Prudential is believed to be contacting possible buyers for parts of its pension annuities business.
The company said in August that it was looking at options for a chunk of its £45bn UK annuities back book.
At the time it said that these options could involve selling that part of the business outright but it could also include other ways to cut the amount of capital consumed by the book, such as reinsurance deals.
Reports suggest that the company could sell four parcels valued between £2bn and £3bn, with annuities split into different asset profiles to appeal to buyers.
The firm has already stopped selling annuities and a possible sale of the business is seen by many as the precursor to a split, which would allow the company to take advantage of the higher-growth Asian market.
In August Prudential announced it was merging its UK and Europe asset management and insurance arms, which was seen by many as the beginning of a possible break up.
The company declined to comment on the reports that it was selling the annuities business.
But Kim Lerche-Thomsen, former managing director of Prudential Annuities and founder and CEO of Primetime Retirement, said he was not surprised by the news.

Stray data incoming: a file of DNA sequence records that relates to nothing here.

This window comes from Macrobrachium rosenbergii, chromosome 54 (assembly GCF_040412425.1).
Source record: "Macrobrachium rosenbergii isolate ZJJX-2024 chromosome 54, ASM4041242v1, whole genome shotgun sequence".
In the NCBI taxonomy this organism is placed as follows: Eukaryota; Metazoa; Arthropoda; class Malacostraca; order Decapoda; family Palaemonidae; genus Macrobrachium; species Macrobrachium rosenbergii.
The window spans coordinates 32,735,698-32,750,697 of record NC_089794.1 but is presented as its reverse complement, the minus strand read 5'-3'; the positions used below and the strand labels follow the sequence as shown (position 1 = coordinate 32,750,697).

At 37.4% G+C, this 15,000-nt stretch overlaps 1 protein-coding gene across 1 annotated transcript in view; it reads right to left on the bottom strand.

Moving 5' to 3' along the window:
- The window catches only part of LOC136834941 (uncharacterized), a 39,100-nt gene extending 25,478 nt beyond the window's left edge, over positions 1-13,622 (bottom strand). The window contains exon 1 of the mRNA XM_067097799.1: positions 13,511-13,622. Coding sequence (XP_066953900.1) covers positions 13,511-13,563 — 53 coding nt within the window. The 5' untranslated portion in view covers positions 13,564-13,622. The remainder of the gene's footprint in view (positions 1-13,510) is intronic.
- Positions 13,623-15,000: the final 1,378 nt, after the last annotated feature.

“The current era of low interest rates together with improvements in mortality rates and increased solvency capital requirements has meant insurers such as Prudential face higher costs and lower profits when setting up new annuities.
"As such, it is not a surprise we are seeing companies such as these looking to offload their annuity books in order to seek higher returns elsewhere.
"In addition, with the Bank of England raising interest rates for the first time in 10 years, perhaps signaling further rate rises in the future and recent reports revealing that rising rates of life expectancy are beginning to stagnate, other insurers will be looking to buy up books such as Prudential’s ahead of these upcoming fiscal and demographic changes.”